Project description:Metagenomic sequencing combined with Oxford Nanopore Technology has the potential to become a point-of-care test for infectious disease in public health and clinical settings, providing rapid diagnosis of infection, guiding individual patient management and treatment strategies, and informing infection prevention and control practices. However, publicly available, streamlined, and reproducible pipelines for analyzing Nanopore metagenomic sequencing data are still lacking. Here we introduce NanoSPC, a scalable, portable and cloud compatible pipeline for analyzing Nanopore sequencing data. NanoSPC can identify potentially pathogenic viruses and bacteria simultaneously to provide comprehensive characterization of individual samples. The pipeline can also detect single nucleotide variants and assemble high quality complete consensus genome sequences, permitting high-resolution inference of transmission. We implement NanoSPC using Nextflow manager within Docker images to allow reproducibility and portability of the analysis. Moreover, we deploy NanoSPC to our scalable pathogen pipeline platform, enabling elastic computing for high throughput Nanopore data on HPC cluster as well as multiple cloud platforms, such as Google Cloud, Amazon Elastic Computing Cloud, Microsoft Azure and OpenStack. Users could either access our web interface (https://nanospc.mmmoxford.uk) to run cloud-based analysis, monitor process, and visualize results, as well as download Docker images and run command line to analyse data locally.
Project description:Modern technologies are enabling scientists to collect extraordinary amounts of complex and sophisticated data across a huge range of scales like never before. With this onslaught of data, we can allow the focal point to shift from data collection to data analysis. Unfortunately, lack of standardized sharing mechanisms and practices often make reproducing or extending scientific results very difficult. With the creation of data organization structures and tools that drastically improve code portability, we now have the opportunity to design such a framework for communicating extensible scientific discoveries. Our proposed solution leverages these existing technologies and standards, and provides an accessible and extensible model for reproducible research, called 'science in the cloud' (SIC). Exploiting scientific containers, cloud computing, and cloud data services, we show the capability to compute in the cloud and run a web service that enables intimate interaction with the tools and data presented. We hope this model will inspire the community to produce reproducible and, importantly, extensible results that will enable us to collectively accelerate the rate at which scientific breakthroughs are discovered, replicated, and extended.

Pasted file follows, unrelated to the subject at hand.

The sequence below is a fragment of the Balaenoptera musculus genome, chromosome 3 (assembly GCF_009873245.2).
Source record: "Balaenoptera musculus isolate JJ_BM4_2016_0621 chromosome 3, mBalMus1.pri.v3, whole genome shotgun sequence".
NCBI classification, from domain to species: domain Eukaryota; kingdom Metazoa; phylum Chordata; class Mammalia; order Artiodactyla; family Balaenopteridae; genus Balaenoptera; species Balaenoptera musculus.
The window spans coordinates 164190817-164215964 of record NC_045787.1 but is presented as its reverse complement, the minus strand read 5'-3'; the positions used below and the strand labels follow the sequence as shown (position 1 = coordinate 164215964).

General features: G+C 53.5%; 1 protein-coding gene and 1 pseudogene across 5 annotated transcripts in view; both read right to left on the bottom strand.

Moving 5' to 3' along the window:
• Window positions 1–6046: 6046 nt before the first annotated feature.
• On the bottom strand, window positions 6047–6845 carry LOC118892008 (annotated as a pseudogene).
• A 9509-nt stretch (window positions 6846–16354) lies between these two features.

Project description:The "Box model" allows users with no particular training in informatics, or access to specialized infrastructure, operate generic cloud computing resources through a temporary URI dereferencing mechanism known as "drop-file-picker API" ("picker API" for sort). This application programming interface (API) was popularized in the web app development community by DropBox, and is now a consumer-facing feature of all major cloud computing platforms such as Box.com, Google Drive and Amazon S3. This reports describes a prototype web service application that uses picker APIs to expose a new, "cloudified", API tailored for image analysis, without compromising the private governance of the data exposed. In order to better understand this cross-platform cloud computing landscape, we first measured the time for both transfer and traversing of large image files generated by whole slide imaging (WSI) in Digital Pathology. The verification that there is extensive interconnectivity between cloud resources let to the development of a prototype software application that exposes an image-traversing REST API to image files stored in any of the consumer-facing "boxes". In summary, an image file can be upload/synchronized into a any cloud resource with a file picker API and the prototype service described here will expose an HTTP REST API that remains within the safety of the user's own governance. The open source prototype is publicly available at sbu-bmi.github.io/imagebox. Availability The accompanying prototype application is made publicly available, fully functional, with open source, at http://sbu-bmi.github.io/imagebox://sbu-bmi.github.io/imagebox. An illustrative webcasted use of this Web App is included with the project codebase at https://github.com/SBU-BMI/imageboxs://github.com/SBU-BMI/imagebox.